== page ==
Summer passed uneventfully; we were lucky compared with many other parts of the country.
Autumn is the time to look in all areas for fungi, many of which have striking colours. But more than that, they come in a wonderful array of forms, and if you want to delve further, many have very intimate association with plants. In some cases this association is very specific and if a tree for example becomes extinct, so too does the associated fungus. Under the ‘toadstool’ is a network of roots called a mycelium and this what interacts with the plants, often to the benefit of both. The fungus causing kauri dieback is far from beneficial and is a therefore called a parasite. A similar one kills small patches of kawakawa in Webb’s Bush.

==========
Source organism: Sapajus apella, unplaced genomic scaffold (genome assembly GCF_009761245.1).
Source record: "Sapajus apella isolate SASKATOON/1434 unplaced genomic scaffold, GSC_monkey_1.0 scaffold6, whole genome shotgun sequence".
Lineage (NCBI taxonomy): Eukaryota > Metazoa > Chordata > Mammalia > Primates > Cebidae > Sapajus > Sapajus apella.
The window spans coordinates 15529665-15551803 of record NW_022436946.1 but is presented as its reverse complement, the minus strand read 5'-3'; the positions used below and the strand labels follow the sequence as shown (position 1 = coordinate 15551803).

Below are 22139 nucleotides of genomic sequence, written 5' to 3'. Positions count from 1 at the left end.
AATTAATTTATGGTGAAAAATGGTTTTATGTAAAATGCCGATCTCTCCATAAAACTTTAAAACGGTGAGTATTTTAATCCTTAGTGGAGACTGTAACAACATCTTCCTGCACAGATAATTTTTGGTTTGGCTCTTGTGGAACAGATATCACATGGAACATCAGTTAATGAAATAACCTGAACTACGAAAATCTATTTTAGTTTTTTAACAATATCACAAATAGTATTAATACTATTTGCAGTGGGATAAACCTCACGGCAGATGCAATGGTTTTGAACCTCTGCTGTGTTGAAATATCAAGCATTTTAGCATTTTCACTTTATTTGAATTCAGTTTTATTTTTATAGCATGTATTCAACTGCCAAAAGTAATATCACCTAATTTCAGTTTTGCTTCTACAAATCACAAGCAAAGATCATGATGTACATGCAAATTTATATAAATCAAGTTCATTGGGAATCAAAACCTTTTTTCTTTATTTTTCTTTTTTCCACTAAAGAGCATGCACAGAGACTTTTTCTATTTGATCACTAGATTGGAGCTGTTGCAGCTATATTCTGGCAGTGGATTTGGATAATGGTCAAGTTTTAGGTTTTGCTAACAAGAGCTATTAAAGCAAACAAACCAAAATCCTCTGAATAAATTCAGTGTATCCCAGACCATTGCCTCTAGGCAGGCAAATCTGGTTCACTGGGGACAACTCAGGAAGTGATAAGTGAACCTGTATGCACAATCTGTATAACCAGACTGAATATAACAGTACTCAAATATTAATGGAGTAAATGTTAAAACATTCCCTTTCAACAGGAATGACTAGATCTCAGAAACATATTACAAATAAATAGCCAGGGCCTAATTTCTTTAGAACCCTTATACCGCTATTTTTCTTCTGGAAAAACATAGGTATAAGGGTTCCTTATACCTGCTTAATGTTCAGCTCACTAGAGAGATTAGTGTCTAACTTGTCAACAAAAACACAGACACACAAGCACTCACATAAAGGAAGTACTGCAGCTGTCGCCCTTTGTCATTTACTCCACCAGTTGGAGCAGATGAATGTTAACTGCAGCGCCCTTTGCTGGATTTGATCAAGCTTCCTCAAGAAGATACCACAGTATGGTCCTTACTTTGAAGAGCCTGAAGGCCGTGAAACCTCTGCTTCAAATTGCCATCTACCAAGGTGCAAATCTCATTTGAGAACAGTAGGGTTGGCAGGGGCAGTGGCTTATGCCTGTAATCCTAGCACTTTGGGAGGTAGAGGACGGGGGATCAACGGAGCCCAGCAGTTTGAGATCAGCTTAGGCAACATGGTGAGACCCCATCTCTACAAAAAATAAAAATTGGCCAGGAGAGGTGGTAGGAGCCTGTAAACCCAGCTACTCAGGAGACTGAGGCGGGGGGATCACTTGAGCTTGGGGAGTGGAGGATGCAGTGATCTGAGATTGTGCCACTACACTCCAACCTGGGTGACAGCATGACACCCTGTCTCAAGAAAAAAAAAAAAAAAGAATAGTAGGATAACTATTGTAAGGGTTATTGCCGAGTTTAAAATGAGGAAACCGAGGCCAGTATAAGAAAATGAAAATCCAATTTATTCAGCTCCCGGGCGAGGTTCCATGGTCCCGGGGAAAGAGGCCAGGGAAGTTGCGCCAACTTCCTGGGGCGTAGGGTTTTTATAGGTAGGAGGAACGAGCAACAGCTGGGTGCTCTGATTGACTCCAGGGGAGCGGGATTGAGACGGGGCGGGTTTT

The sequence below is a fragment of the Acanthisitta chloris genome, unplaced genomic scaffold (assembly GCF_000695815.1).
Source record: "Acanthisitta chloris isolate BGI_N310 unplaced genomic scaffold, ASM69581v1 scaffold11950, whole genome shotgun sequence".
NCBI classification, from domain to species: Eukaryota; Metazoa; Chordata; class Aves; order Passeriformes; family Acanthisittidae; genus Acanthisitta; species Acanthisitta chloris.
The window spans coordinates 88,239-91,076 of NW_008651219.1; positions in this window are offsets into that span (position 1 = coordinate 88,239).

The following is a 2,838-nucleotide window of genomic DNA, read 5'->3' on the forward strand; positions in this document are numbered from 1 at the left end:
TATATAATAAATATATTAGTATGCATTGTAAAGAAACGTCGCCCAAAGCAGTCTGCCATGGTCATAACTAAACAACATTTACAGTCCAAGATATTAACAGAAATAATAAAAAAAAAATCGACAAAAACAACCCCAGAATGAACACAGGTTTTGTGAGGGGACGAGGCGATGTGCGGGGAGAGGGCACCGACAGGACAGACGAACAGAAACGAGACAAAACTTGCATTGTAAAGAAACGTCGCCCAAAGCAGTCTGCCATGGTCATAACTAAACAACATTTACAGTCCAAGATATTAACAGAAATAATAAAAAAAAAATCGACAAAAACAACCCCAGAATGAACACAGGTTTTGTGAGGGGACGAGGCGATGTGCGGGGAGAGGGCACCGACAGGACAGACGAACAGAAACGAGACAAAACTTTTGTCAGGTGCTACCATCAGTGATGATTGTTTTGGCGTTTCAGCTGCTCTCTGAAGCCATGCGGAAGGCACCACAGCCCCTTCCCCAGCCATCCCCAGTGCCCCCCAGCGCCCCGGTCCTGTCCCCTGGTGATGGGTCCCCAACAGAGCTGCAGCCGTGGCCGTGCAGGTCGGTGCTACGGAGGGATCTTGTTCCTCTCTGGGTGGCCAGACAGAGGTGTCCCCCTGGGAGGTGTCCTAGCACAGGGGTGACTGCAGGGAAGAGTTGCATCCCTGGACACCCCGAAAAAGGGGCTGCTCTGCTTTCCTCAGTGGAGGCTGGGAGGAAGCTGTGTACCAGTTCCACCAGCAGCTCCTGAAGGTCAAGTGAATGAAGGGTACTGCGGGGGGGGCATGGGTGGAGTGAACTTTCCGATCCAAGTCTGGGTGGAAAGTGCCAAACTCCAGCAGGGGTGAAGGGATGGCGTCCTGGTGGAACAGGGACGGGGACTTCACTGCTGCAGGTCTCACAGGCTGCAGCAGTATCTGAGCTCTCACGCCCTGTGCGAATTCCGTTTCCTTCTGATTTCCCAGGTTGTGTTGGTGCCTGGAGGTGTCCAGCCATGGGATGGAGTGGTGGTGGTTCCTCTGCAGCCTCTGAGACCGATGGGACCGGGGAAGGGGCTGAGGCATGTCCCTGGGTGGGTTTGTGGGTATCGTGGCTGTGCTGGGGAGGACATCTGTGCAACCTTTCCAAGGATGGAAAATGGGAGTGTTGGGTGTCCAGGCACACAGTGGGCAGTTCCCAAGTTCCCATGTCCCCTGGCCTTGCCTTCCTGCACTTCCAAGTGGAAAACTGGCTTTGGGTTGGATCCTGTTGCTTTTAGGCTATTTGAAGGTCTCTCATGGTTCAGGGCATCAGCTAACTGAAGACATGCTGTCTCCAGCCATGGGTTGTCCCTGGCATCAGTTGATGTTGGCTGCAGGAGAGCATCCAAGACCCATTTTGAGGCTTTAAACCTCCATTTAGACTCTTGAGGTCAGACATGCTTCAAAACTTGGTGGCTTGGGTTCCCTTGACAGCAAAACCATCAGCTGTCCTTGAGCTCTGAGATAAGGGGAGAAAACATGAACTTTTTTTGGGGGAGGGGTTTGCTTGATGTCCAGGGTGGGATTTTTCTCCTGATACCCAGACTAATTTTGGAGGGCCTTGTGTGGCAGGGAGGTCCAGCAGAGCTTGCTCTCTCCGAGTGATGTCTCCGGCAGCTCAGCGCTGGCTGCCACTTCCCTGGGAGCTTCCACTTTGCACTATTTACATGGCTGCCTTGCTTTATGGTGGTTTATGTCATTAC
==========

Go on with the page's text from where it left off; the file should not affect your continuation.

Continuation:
The visible and often very briefly apparent part is the reproductive organ which sheds tiny spores. These are distributed in many ways, some obvious and some less so.